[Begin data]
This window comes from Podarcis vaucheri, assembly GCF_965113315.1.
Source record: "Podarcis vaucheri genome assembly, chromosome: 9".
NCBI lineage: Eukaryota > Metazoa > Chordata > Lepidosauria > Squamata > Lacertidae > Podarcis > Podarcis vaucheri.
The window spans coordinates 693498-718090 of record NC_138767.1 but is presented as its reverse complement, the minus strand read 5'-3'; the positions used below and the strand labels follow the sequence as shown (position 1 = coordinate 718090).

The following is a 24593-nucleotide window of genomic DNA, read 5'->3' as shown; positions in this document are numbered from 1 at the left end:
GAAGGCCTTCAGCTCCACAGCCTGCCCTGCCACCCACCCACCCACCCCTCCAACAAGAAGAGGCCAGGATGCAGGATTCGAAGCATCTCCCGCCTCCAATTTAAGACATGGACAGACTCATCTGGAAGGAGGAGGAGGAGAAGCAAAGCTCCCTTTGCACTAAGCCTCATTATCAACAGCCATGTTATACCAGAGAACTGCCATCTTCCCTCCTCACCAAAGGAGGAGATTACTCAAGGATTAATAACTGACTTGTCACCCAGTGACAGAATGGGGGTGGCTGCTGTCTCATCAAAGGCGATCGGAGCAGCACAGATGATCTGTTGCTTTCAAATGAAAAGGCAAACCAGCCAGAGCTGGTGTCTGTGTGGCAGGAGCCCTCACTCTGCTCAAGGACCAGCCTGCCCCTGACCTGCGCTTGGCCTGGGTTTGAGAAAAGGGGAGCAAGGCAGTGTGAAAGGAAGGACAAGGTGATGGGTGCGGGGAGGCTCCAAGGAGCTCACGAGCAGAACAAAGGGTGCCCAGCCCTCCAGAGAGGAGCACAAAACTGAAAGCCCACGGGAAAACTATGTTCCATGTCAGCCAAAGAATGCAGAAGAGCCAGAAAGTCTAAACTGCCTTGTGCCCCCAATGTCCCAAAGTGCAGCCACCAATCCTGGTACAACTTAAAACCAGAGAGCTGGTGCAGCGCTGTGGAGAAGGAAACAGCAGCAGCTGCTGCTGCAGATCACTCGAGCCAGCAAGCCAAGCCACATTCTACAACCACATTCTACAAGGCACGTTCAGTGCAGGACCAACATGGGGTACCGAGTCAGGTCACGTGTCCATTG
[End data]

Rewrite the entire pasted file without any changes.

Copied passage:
This window comes from Podarcis vaucheri, assembly GCF_965113315.1.
Source record: "Podarcis vaucheri genome assembly, chromosome: 9".
NCBI lineage: Eukaryota > Metazoa > Chordata > Lepidosauria > Squamata > Lacertidae > Podarcis > Podarcis vaucheri.
The window spans coordinates 693498-718090 of record NC_138767.1 but is presented as its reverse complement, the minus strand read 5'-3'; the positions used below and the strand labels follow the sequence as shown (position 1 = coordinate 718090).

The following is a 24593-nucleotide window of genomic DNA, read 5'->3' as shown; positions in this document are numbered from 1 at the left end:
GAAGGCCTTCAGCTCCACAGCCTGCCCTGCCACCCACCCACCCACCCCTCCAACAAGAAGAGGCCAGGATGCAGGATTCGAAGCATCTCCCGCCTCCAATTTAAGACATGGACAGACTCATCTGGAAGGAGGAGGAGGAGAAGCAAAGCTCCCTTTGCACTAAGCCTCATTATCAACAGCCATGTTATACCAGAGAACTGCCATCTTCCCTCCTCACCAAAGGAGGAGATTACTCAAGGATTAATAACTGACTTGTCACCCAGTGACAGAATGGGGGTGGCTGCTGTCTCATCAAAGGCGATCGGAGCAGCACAGATGATCTGTTGCTTTCAAATGAAAAGGCAAACCAGCCAGAGCTGGTGTCTGTGTGGCAGGAGCCCTCACTCTGCTCAAGGACCAGCCTGCCCCTGACCTGCGCTTGGCCTGGGTTTGAGAAAAGGGGAGCAAGGCAGTGTGAAAGGAAGGACAAGGTGATGGGTGCGGGGAGGCTCCAAGGAGCTCACGAGCAGAACAAAGGGTGCCCAGCCCTCCAGAGAGGAGCACAAAACTGAAAGCCCACGGGAAAACTATGTTCCATGTCAGCCAAAGAATGCAGAAGAGCCAGAAAGTCTAAACTGCCTTGTGCCCCCAATGTCCCAAAGTGCAGCCACCAATCCTGGTACAACTTAAAACCAGAGAGCTGGTGCAGCGCTGTGGAGAAGGAAACAGCAGCAGCTGCTGCTGCAGATCACTCGAGCCAGCAAGCCAAGCCACATTCTACAACCACATTCTACAAGGCACGTTCAGTGCAGGACCAACATGGGGTACCGAGTCAGGTCACGTGTCCATTG